Those cash needs often send consumers to payday lenders, where critics say the borrower gets trapped in a never-ending debt cycle. That's because a payday loan has to be repaid in two weeks. If it isn't, the borrower has to take out another payday loan. And then another, paying a fee each time.
U.S. Bank says Simple Loan is a different animal. They call it transparent and easy-to-understand. But perhaps more importantly, it's an installment loan. The borrower makes payments until the loan is paid off -- the entire balance is not due in two weeks.
'Powering the potential of customers'
“As a company, we are all focused on powering the potential of our customers," said Lynn Heitman, executive vice president, U.S. Bank Consumer Banking Sales and Support. "So, every day we work to be there in the moments that matter to them the most.”
Consumers who have a U.S. Bank checking account can take out a Simple Loan of $100 to $1,000 with no hidden fees. The consumer has three months to pay back the money with three monthly payments.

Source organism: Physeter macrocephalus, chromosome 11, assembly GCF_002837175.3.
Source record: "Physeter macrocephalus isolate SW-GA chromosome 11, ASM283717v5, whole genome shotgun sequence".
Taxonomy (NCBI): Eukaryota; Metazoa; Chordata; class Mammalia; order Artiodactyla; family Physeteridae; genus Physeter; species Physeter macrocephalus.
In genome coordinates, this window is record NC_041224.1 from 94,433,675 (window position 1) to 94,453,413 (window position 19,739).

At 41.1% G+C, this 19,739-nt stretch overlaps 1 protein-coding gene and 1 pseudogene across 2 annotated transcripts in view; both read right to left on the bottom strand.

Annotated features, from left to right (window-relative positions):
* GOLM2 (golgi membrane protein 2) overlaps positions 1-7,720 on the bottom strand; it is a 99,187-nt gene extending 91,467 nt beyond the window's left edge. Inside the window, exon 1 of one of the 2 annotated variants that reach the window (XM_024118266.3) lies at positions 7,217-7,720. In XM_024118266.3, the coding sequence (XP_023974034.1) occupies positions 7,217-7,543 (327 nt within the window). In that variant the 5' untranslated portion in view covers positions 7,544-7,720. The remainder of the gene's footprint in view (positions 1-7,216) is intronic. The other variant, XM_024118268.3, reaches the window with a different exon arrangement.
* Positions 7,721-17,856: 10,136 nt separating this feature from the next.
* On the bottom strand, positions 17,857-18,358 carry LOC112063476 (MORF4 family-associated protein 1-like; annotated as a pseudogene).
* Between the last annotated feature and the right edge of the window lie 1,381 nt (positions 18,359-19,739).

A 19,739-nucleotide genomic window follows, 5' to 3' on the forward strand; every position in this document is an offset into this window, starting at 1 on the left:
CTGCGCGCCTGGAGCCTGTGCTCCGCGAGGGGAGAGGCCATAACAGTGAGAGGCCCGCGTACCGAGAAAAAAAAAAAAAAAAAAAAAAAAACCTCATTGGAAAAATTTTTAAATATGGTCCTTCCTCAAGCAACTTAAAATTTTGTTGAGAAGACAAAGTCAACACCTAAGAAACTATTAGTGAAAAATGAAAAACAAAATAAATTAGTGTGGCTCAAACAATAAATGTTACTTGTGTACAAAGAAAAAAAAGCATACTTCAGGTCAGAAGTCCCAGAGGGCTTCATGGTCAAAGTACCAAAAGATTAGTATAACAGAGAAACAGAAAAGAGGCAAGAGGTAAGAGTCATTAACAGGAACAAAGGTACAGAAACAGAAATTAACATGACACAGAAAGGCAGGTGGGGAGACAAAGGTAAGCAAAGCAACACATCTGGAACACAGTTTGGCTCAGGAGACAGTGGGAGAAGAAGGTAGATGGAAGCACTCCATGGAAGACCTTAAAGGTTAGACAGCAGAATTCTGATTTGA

The cost is $12 for every $100 borrowed if it's paid with autopay from a U.S. Bank checking account. It's $15 for every $100 if paid manually. The bank has published the complete terms on its website.
Consumer advocates have been calling for something like this for years. The Pew Charitable Trusts is among the groups welcoming the U.S. Bank move, saying it could mark the beginning of a new era of affordable installment loans from banks.
"This is the first affordable loan that will be widely available to people who would otherwise turn to payday loans and other harmful options," the group said.
Seven to eight times cheaper
By Pew's estimate, the cost of the Simple Loan is seven to eight times less than a payday loan, which is for a much shorter term.
“Simple Loan is straightforward, transparent and more affordable than many other products in the market. It meets a critical credit need for customers who might otherwise be forced to seek a loan that can carry interest charges of more than several hundred percent,” said Paul Woodruff, executive director, Prosperity Connection, and member, U.S. Bank Community Advisory Committee.
Woodruff says consumers need access to small-dollar credit. He says the U.S. Bank product is not only filling that need but “providing a pathway for customers to save money and meet their needs.”
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